Principality of Auersperg

Principality of Auersperg
Fürstentum Auersperg
State of the Holy Roman Empire

Coat of arms

Capital Tengen
Languages Alemannic
Government Princely County
Historical era Early modern era
  To Habsburg Further Austria 1522
   Auersperg raised to princely status 17/18 September 1663
  Joined Council of Princes 1664
to Baden
Preceded by
Succeeded by
Further Austria
Grand Duchy of Baden

The House of Auersperg (Slovene: Auerspergi or Turjaški) is an Austrian noble family with its roots in Carniola (present-day Slovenia). Former ministeriales in the Holy Roman Empire and the Habsburg Monarchy. They rose to princely status in 1653 and were appointed Dukes of Münsterberg one year later. From 1663 the Princes of Auersperg also held immediate estates around Tengen (in modern Baden-Württemberg, Germany).


House of Auersperg

Turjak Castle (Auersperg Castle)

The former edelfrei family was first mentioned as Ursperch in an 1162 deed issued by Duke Herman II of Carinthia at his residence St. Veit. Their ancestral seat was Turjak Castle in the March of Carniola, according to an engraving on site built in 1067 by one Conrad of Auersperg. The family name may derive from Ursberg in Swabia, their ancestors probably settled in Lower Carniola after the victory of King Otto I of Germany over the Hungarian forces at the 955 Battle of Lechfeld. The Auersperg coat of arms originally displayed an aurochs (German: Auerochs(e) or Ur), they held large estates from Grosuplje in the north down to Velike Lašče and Ribnica, rivalling with the Meinhardiner counts of Görz, the Carinthian Ortenburg dynasty and the Patriarchs of Aquileia.

In the 13th century, the high noble line became extinct and was succeeded by a dynasty of ministeriales. Turjak Castle in the Duchy of Carniola was held by one Pankraz of Auersperg (1441–1496), married with Anne of Frankopan, his son Trojan (1495–1541) served at the Habsburg courts in Ljubljana and the Austrian capital Vienna as a Carniolan chamberlain and regent, Imperial Hofrat and commander during the Ottoman Siege of Vienna in 1529. Trojan's son Herbard VIII von Auersperg (1528–1575), called Hervard Turjaški in Slovene, was Carniolan Landeshauptmann and commander of the Croatian and Slavonian Military Frontier, he played a vital role as a patron of Primož Trubar, Jurij Dalmatin and the Protestant Reformation in the Slovene Lands. He received the noble rank of an Imperial Freiherren (Barons) in 1550, his descendants were elevated to Imperial Counts (Reichsgrafen) in 1630.


Count Johann Weikhard of Auersperg (1615–1677) from 1640 onwards served as a member of the Reichshofrat council, as an envoy of Emperor Ferdinand III in the negotiations preparing the 1648 Peace of Westphalia, and as a tutor to young King Ferdinand IV. Emperor Ferdinand III elevated him to a hereditary Prince of the Holy Roman Empire in 1653 and enfeoffed him with the Silesian Duchy of Münsterberg in the Lands of the Bohemian Crown the next year. In 1663 Johann Weikhard received in pawn the lands of the extinct Counts of Tengen (Thengen), a Habsburg possession in Further Austria since 1522, and reached Imperial immediacy as Gefürsteter Graf with a seat in the Imperial Diet the next year.

The Duchy of Münsterberg was conquered by Prussia in the course of the First Silesian War with Austria in 1742, nevertheless the Auerspergs at first could retain their possessions as a Silesian state country. In 1791 Charles Joseph of Auersperg finally sold Münsterberg to King Frederick William II of Prussia. The Auersperg territory at Tengen upon the dissolution of the Holy Roman Empire in 1806 was mediatised to the Grand Duchy of Baden.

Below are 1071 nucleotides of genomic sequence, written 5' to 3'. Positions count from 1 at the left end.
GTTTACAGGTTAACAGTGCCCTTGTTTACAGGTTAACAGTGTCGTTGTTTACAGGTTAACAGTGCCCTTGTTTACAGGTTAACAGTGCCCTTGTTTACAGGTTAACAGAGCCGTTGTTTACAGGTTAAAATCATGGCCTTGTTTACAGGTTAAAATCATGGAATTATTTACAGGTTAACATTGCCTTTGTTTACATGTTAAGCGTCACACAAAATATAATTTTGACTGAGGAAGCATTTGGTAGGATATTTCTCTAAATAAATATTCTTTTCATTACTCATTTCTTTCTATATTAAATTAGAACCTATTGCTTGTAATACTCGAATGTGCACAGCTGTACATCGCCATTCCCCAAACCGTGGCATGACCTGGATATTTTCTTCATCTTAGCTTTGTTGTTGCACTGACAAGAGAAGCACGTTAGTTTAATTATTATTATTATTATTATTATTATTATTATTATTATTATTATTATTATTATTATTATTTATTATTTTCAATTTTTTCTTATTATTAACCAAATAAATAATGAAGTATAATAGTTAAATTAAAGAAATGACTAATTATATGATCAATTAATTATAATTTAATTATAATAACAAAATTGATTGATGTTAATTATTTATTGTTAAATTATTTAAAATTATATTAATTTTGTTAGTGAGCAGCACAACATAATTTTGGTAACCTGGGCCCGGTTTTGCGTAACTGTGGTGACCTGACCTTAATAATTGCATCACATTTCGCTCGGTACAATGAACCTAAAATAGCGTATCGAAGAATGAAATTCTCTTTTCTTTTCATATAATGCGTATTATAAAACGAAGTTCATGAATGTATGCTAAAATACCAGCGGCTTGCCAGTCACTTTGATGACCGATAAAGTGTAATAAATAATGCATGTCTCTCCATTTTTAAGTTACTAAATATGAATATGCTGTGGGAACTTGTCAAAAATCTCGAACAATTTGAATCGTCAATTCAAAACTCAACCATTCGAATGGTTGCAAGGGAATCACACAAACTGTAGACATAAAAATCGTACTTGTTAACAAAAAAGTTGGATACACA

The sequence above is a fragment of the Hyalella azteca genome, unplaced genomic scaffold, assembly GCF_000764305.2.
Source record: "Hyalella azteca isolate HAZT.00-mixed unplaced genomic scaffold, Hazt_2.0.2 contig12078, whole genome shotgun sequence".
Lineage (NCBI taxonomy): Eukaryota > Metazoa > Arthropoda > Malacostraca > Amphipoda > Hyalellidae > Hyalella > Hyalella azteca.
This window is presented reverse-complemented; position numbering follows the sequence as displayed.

Princes of Auersperg (1653–present) [1][2]

Coat of arms of the Princes of Auersperg
  • Johann Weikhard, 1st Prince 1653–1677, Count of Auersperg, Duke of Silesia-Münsterberg (1615-1677)
    • Johann Ferdinand, 2nd Prince 1677–1705, Duke of Silesia-Munsterberg (1655-1705)
    • Franz Karl, 3rd Prince 1705–1713, Duke of Silesia-Munsterberg (1660-1713)
      • Heinrich Joseph Johann, 4th Prince 1713-1783, Duke of Silesia-Munsterberg (1697-1783)
        • Karl Josef, 5th Prince 1783–1800, Duke of Silesia-Munsterberg then Duke of Gottschee (1720-1800)
          • Wilhelm I, 6th Prince 1800–1822, Duke of Gottschee (1749-1822)
            • Wilhelm II, 7th Prince 1822-1827, Duke of Gottschee (1782-1827)
              • Karl Wilhelm Philipp, 8th Prince 1827–1890, Duke of Gottschee, Minister-President of Cisleithania 1867-1868 (1814-1890)
              • Prince Adolf of Auersperg, Minister-President of Cisleithania 1871-1879 (1821-1885)
                • Karl, 9th Prince 1890–1927, Duke of Gottschee (1859-1927)
                  • Adolf, Hereditary Prince of Auersperg (1886-1923)
                    • Karl Adolf, 10th Prince 1927-2006, Duke of Gottschee, Princely Count of Wels (1915-2006)
                      • Adolf, 11th Prince 2006–present, Duke of Gottschee, Princely Count of Wels (born 1937)
                        • Prince Carl Adolf (born 1962)
                        • Prince Alexander (born 1963)
                          • Prince Alejandro (born 1993)
                        • Prince Andreas (born 1980)
                      • Prince Ferdinand (born 1939)
                        • Prince Ferdinand (born 1976)
                    • Prince Franz Weikhard of Auersperg (1923-2004), 3 sons, each with son(s)
                  • Karl Alain, 1st Prince of Auersperg-Breunner 1929-1980 (1895-1980), male heirs exist

Other family members


Turjak Castle and all the other Slovenian property was seized by the government of Yugoslavia in 1946. It has never been returned to the head of the family. Other branches however still own property in Austria and Southern Tyrol (Italy):

See also


  1. Marek, Miroslav. "auersperg/auersperg4.html".
  2. Marek, Miroslav. "auersperg/auersperg5.html".
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